Mining companies are still procuring goods and services from foreign companies, according to Minister of Mines and Energy Tom Alweendo, despite the fact that local companies could potentially provide these goods and services.
He was speaking at the virtual mining expo’s opening yesterday.
According to Section 50(d) of the Minerals Act, mining companies can only purchase goods and services from outside Namibia if they are not available locally, according to the minister.
The total value of goods and services procured by the mining sector in 2020 is estimated to be around N$12,3 billion.
“Even though the figure looks good, there is still a difference between Namibian-registered companies (foreign-owned) and Namibian-owned companies. A significant portion of the local procurement amount still goes to foreign-owned Namibian-registered companies,” the minister said.
Alweendo said it is for this reason that the ministry, in collaboration with the Chamber of Mines of Namibia, is developing a database for local inputs.
He said the database will serve the industry by providing a platform for local suppliers to meet the needs of mining companies, and for mining companies to procure from locals.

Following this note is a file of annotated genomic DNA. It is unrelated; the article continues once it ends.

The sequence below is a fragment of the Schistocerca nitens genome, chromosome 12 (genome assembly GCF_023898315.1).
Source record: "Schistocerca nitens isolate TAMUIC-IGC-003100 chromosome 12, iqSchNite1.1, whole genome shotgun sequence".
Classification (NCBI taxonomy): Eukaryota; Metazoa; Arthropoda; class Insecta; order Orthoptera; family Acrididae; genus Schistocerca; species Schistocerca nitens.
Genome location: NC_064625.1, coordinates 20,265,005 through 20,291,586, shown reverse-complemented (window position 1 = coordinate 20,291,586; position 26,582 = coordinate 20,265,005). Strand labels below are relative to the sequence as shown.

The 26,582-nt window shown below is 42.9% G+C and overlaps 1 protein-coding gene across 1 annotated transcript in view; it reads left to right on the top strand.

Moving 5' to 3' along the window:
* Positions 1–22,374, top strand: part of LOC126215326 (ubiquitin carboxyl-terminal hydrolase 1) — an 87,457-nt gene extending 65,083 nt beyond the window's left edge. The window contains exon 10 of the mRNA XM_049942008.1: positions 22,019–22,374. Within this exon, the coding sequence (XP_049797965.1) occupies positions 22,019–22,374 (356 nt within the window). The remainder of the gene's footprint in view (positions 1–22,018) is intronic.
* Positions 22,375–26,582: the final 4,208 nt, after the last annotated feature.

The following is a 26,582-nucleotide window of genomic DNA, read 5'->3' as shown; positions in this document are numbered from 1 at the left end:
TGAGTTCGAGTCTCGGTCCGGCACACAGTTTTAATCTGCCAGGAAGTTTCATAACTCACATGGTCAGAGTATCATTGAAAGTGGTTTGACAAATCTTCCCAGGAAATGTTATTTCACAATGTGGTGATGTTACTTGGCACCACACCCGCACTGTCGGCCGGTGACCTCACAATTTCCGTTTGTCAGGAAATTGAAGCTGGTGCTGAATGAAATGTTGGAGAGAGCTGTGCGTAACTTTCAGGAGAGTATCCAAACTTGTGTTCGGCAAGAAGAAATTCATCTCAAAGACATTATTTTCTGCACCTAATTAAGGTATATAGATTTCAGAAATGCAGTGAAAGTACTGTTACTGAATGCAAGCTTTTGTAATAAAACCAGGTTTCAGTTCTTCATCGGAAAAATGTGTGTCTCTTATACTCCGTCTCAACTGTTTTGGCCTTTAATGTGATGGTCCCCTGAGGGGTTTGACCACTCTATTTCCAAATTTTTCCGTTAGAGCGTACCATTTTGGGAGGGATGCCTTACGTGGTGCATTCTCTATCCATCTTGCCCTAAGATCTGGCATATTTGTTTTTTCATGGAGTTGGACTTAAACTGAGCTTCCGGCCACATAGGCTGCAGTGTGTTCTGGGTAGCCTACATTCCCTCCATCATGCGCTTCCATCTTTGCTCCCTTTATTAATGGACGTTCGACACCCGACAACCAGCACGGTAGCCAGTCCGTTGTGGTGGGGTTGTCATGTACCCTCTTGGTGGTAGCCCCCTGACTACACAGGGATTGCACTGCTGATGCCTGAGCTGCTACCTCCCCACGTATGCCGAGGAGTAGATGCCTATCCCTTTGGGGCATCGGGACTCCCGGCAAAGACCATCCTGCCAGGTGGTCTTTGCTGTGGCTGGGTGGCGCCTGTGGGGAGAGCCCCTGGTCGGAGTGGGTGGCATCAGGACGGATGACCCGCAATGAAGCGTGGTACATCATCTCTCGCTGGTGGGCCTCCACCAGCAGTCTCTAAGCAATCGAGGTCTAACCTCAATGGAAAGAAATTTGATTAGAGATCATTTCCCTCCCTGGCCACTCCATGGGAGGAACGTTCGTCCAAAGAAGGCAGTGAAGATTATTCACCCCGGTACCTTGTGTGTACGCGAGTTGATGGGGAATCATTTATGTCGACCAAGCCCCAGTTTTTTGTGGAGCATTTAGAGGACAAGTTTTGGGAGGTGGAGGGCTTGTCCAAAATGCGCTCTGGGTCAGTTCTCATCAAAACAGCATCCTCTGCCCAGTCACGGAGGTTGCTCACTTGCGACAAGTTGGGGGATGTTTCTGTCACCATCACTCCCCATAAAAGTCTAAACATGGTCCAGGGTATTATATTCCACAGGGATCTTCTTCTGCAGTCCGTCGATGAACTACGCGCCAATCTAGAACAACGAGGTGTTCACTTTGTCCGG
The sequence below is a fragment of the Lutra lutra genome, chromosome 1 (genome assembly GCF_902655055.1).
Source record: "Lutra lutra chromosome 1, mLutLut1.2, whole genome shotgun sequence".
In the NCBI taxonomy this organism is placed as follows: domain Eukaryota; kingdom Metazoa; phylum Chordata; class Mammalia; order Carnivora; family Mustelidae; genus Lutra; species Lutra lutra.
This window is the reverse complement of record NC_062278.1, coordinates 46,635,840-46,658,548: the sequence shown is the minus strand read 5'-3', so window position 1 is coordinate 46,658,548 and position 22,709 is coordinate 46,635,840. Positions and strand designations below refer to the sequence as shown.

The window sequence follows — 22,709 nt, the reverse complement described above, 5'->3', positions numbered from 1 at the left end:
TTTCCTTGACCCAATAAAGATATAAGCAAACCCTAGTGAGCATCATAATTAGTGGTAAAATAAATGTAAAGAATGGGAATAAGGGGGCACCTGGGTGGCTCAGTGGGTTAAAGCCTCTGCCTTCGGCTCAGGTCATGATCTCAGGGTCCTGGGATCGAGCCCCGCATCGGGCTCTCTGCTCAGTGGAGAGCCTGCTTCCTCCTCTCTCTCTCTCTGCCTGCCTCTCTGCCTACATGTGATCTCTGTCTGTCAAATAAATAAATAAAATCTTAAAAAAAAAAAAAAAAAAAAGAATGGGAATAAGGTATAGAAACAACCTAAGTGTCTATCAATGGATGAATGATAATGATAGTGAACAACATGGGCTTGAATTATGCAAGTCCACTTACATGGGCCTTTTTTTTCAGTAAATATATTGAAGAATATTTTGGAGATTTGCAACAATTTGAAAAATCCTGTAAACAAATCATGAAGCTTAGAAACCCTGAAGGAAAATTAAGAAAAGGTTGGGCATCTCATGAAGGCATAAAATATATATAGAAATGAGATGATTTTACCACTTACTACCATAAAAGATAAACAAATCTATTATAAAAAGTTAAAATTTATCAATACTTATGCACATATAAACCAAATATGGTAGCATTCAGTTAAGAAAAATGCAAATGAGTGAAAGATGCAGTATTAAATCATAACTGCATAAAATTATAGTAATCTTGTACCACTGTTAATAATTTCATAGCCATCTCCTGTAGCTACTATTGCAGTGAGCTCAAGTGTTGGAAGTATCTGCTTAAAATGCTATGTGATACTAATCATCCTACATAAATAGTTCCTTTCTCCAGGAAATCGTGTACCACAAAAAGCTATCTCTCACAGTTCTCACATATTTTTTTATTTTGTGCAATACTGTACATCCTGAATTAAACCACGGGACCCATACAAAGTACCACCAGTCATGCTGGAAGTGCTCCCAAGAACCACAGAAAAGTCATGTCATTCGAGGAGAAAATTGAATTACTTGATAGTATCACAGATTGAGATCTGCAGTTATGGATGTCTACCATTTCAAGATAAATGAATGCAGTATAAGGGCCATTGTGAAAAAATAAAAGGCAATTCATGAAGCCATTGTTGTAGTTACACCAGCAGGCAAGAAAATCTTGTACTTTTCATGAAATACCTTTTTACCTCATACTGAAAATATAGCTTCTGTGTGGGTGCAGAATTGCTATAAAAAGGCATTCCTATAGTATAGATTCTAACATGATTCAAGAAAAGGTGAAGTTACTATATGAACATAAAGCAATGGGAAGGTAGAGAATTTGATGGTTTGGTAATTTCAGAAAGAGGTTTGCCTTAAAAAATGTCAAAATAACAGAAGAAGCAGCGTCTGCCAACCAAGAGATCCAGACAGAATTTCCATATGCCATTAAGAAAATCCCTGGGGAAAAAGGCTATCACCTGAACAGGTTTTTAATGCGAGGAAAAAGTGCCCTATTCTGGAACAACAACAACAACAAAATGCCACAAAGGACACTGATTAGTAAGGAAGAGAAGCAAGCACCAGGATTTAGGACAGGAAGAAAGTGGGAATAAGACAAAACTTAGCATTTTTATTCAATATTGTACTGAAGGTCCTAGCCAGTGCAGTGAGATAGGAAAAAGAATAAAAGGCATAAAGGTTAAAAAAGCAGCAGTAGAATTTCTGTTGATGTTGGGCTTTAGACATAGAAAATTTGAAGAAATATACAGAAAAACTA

“I urge you all to provide your inputs into the database as it is developed. As we rebound stronger from the Covid-19 crisis, I am immensely proud of how the mining sector responded to the pandemic, whereby operations continued to keep employees safe. Namibia’s mining companies remained resilient and performed on all fronts while at the same time enhanced their social licence to operate, strengthening their obligation in supporting their employees, and communities in which they operate,” Alweendo said.
Amid the slowdown, the pandemic showed the need for mining companies to be good corporate citizens, Alweendo said, adding that during this time, the industry heeded the government’s call to support national efforts in the fight against the pandemic.
On record, chamber members collectively donated about N$77,9 million towards various national and local efforts.
Alweendo said such contributions consisted of cash and in-kind donations, which were mostly towards ensuring preparedness of local hospitals, improving response mechanisms and equipping communities to curb further transmission of the virus.
“I must commend you all for the noble efforts in assisting the government to fight the brutal pandemic as we seek some sort of new normal. The situation may have stabilised since the peak of the crisis, but that stability is fragile.
“No one ever thought that one-day mining activities would have to slow down, or that non-essential operations would have to be put on hold until further notice,” he said.
The Namibian mining industry employs a workforce of 14 591 people directly and accounts for 50% of the country’s exports.
“It’s in this regard that I certainly believe mining must look towards building resilience in its value chains – from suppliers to downstream customers,” he said.